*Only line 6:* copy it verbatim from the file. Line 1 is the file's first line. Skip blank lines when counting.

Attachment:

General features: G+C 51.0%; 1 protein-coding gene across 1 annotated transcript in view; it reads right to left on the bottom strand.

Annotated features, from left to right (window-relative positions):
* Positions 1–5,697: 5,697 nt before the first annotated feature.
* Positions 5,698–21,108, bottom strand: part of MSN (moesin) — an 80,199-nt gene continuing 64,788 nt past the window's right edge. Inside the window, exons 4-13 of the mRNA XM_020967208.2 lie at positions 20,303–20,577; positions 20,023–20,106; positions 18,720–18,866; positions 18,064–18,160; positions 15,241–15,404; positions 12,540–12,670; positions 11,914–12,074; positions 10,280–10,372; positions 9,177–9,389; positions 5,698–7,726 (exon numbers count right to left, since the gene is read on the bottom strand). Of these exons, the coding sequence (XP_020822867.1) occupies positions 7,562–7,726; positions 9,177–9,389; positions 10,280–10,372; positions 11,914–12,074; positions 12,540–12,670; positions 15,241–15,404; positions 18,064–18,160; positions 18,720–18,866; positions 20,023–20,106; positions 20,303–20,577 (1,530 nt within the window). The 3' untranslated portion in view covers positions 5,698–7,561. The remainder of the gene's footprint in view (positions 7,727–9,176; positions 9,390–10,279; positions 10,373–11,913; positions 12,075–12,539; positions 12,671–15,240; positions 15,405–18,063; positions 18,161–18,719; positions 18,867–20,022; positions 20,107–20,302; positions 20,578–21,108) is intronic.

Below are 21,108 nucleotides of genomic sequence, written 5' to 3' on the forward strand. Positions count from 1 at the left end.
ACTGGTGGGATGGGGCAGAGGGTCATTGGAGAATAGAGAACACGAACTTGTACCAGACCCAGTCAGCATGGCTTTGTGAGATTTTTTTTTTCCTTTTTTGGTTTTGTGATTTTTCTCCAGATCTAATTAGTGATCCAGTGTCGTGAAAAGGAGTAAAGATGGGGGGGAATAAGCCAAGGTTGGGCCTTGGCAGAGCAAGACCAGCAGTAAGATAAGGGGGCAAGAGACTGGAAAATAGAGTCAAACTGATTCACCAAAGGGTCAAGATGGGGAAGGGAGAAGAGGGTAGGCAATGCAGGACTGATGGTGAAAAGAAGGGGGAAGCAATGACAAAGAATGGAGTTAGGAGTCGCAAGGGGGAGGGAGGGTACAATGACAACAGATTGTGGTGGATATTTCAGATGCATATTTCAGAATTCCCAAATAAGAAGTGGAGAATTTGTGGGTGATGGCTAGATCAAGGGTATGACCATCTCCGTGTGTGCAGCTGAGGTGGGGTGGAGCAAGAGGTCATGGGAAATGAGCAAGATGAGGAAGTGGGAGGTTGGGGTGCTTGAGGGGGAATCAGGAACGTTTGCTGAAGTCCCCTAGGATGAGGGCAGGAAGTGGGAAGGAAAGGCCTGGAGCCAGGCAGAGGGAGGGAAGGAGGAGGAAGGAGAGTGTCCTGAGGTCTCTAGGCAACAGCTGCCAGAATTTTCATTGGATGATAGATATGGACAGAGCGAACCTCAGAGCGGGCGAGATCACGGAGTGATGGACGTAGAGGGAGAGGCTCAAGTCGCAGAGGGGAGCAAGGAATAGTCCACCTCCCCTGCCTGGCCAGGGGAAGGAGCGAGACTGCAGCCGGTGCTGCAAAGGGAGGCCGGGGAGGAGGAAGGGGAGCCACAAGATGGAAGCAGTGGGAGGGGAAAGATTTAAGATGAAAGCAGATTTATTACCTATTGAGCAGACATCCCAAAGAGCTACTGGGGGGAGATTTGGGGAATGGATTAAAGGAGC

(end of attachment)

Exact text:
ACTGGTGGGATGGGGCAGAGGGTCATTGGAGAATAGAGAACACGAACTTGTACCAGACCCAGTCAGCATGGCTTTGTGAGATTTTTTTTTTCCTTTTTTGGTTTTGTGATTTTTCTCCAGATCTAATTAGTGATCCAGTGTCGTGAAAAGGAGTAAAGATGGGGGGGAATAAGCCAAGGTTGGGCCTTGGCAGAGCAAGACCAGCAGTAAGATAAGGGGGCAAGAGACTGGAAAATAGAGTCAAACTGATTCACCAAAGGGTCAAGATGGGGAAGGGAGAAGAGGGTAGGCAATGCAGGACTGATGGTGAAAAGAAGGGGGAAGCAATGACAAAGAATGGAGTTAGGAGTCGCAAGGGGGAGGGAGGGTACAATGACAACAGATTGTGGTGGATATTTCAGATGCATATTTCAGAATTCCCAAATAAGAAGTGGAGAATTTGTGGGTGATGGCTAGATCAAGGGTATGACCATCTCCGTGTGTGCAGCTGAGGTGGGGTGGAGCAAGAGGTCATGGGAAATGAGCAAGATGAGGAAGTGGGAGGTTGGGGTGCTTGAGGGGGAATCAGGAACGTTTGCTGAAGTCCCCTAGGATGAGGGCAGGAAGTGGGAAGGAAAGGCCTGGAGCCAGGCAGAGGGAGGGAAGGAGGAGGAAGGAGAGTGTCCTGAGGTCTCTAGGCAACAGCTGCCAGAATTTTCATTGGATGATAGATATGGACAGAGCGAACCTCAGAGCGGGCGAGATCACGGAGTGATGGACGTAGAGGGAGAGGCTCAAGTCGCAGAGGGGAGCAAGGAATAGTCCACCTCCCCTGCCTGGCCAGGGGAAGGAGCGAGACTGCAGCCGGTGCTGCAAAGGGAGGCCGGGGAGGAGGAAGGGGAGCCACAAGATGGAAGCAGTGGGAGGGGAAAGATTTAAGATGAAAGCAGATTTATTACCTATTGAGCAGACATCCCAAAGAGCTACTGGGGGGAGATTTGGGGAATGGATTAAAGGAGC